Fallout From Eurovision Scandal Continues To Destabilise Europe
Kyiv, The Ukraine
And months after the 2005 Eurovision Song Contest concluded, innuendo refuses to die surrounding supposed malpractice and corruption. These accusations which concern alleged favouritism, band doping and bungs have grown stronger as evidence is gathered by a team of investigators from the European Song Council.
"This year's competition was tainted, make no mistake about that." Asserted ESC Special Invigilator Trink Platter during a nervy phone call to Home Defence. "Everything went wrong when the producer of the German entry drove around Hamburg buying copies to get it in the charts and the event just degenerated from there. The level to which some acts will stoop to get their shot at glory beggars belief. I can't reveal too much until our investigation is complete, but suffice it to say some singers can expect to have points docked and may even face custodial sentences." When asked whether sparkly Greek winner Helena Papalazarou could have her title removed, Platter said: "I wouldn't be surprised."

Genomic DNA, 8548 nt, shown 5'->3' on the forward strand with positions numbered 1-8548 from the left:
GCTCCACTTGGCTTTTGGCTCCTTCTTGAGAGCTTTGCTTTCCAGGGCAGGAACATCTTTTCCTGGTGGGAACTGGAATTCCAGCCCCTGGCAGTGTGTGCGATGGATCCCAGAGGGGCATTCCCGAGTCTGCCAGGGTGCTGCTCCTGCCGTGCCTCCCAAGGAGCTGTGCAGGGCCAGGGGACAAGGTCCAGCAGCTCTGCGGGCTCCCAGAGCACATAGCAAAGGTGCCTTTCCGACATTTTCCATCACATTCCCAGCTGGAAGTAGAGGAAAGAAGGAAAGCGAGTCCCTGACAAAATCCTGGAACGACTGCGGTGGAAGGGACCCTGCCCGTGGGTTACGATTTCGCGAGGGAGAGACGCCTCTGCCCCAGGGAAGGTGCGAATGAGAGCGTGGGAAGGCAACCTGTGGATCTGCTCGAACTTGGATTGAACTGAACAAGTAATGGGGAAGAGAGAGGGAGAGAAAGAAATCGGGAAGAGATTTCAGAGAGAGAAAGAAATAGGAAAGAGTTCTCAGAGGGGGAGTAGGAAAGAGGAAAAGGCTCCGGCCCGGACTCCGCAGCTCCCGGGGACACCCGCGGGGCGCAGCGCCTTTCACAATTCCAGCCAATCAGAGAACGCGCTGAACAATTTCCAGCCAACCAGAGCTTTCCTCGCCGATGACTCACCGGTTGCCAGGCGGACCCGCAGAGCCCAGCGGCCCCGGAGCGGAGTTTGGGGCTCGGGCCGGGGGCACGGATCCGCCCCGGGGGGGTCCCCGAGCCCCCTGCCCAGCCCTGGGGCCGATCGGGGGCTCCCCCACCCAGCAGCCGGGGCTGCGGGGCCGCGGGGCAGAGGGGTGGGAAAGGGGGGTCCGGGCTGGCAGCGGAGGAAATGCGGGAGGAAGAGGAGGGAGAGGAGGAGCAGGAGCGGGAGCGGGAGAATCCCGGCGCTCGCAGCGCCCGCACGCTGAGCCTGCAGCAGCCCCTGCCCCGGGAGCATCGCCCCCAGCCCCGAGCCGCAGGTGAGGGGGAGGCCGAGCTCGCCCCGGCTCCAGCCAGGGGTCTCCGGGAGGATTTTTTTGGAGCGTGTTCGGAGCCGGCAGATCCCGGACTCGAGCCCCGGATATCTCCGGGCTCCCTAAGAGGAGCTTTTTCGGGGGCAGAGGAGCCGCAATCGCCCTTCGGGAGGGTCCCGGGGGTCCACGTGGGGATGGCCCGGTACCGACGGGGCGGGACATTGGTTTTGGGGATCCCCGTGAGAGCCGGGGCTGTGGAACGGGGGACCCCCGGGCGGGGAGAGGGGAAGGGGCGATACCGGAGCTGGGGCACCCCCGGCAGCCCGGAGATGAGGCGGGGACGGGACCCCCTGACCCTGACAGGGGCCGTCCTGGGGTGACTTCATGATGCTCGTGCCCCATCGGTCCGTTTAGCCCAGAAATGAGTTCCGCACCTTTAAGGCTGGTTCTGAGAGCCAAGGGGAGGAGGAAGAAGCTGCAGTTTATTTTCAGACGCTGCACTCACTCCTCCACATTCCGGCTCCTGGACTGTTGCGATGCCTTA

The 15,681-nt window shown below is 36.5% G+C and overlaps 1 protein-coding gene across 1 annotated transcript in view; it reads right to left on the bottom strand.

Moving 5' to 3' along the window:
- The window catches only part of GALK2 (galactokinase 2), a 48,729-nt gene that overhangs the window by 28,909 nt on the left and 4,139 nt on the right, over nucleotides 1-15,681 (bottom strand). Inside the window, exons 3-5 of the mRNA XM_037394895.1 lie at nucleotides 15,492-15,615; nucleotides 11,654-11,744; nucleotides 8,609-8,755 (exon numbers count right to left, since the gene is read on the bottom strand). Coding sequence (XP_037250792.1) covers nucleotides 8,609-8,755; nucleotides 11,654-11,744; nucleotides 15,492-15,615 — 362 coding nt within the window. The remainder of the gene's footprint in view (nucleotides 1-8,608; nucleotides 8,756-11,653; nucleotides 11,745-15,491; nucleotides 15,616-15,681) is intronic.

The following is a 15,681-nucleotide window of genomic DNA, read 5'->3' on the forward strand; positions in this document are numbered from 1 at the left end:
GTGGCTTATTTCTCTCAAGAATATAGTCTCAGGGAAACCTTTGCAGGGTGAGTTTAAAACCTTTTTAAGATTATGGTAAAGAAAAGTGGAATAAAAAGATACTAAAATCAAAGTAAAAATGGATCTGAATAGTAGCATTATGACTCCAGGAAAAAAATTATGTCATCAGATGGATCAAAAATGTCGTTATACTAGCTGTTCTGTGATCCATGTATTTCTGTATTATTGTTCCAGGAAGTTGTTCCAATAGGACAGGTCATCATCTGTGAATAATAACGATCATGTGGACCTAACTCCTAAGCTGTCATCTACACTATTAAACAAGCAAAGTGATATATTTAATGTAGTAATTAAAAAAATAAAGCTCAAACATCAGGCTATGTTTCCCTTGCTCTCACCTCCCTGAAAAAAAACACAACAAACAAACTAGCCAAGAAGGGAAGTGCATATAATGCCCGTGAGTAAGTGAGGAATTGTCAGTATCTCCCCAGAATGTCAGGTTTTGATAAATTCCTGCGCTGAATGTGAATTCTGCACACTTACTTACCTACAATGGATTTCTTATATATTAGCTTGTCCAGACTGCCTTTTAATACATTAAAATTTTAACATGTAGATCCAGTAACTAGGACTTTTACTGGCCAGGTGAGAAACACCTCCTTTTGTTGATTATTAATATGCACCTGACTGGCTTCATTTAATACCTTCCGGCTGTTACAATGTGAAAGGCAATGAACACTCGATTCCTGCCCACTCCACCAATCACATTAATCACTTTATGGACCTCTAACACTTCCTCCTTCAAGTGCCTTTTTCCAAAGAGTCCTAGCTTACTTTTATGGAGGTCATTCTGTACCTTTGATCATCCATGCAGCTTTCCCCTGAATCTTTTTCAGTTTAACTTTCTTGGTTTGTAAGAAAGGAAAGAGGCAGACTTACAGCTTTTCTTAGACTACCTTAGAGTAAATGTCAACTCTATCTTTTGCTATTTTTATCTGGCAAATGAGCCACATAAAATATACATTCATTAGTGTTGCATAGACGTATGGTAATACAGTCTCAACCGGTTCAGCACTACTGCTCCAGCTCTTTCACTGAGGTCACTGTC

The Eurovision competition markets itself as a celebration of the cutting edge in European music, but it ran into trouble from the start this year with many fancied acts knocked out in the semi-finals, including the hotly-tipped Irish entry; a ginger epileptic overcoming his disability to triumphantly perform a song about hope and love.
Come the night of the event, and many contestants stayed in the same Ukranian hotel, getting little sleep thanks to the rock star antics of some entrants, in particular Nowegian thunder-gods Wig Wam ("The hardest-working glam-rockers in Europe!"). This band were said to have launched a campaign of attrition against their opponents, keeping singers awake by letting off fire extinguishers then knocking on doors and running away while giggling. These Scandinavians, known as Flash, Glam, Teeny and Sporty, deny accusations of sabotage, saying their actions were unpremeditated, just normal "rock n' roll high spirits" adding, "we want to beat you with the rock" and, "did you know we have the darkest sunglasses in music?"